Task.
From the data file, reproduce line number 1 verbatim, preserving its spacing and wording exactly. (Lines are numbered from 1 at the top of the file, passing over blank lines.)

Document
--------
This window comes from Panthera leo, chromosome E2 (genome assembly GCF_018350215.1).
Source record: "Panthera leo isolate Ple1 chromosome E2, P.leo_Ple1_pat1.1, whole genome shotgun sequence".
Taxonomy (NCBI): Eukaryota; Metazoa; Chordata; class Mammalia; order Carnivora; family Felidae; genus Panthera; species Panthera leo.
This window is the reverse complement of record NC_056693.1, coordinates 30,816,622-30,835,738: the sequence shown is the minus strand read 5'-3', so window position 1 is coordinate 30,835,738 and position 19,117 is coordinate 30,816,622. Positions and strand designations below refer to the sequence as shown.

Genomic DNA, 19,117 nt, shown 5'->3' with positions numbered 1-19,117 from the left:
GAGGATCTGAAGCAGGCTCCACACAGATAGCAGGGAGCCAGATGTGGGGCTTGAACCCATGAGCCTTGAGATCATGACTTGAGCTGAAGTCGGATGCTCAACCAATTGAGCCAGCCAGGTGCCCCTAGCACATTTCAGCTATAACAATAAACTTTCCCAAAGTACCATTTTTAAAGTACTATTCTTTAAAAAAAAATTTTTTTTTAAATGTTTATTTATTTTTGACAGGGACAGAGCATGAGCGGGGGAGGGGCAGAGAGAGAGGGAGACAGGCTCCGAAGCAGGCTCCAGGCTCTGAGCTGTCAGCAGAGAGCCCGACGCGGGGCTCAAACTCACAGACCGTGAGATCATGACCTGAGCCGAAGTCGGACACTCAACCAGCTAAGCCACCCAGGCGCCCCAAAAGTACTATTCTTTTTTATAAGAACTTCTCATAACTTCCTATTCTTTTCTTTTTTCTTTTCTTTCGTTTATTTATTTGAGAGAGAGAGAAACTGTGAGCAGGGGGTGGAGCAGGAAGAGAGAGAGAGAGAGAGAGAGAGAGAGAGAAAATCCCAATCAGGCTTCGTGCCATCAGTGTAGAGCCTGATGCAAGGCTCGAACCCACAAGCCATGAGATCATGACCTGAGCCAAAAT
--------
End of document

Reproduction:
This window comes from Panthera leo, chromosome E2 (genome assembly GCF_018350215.1).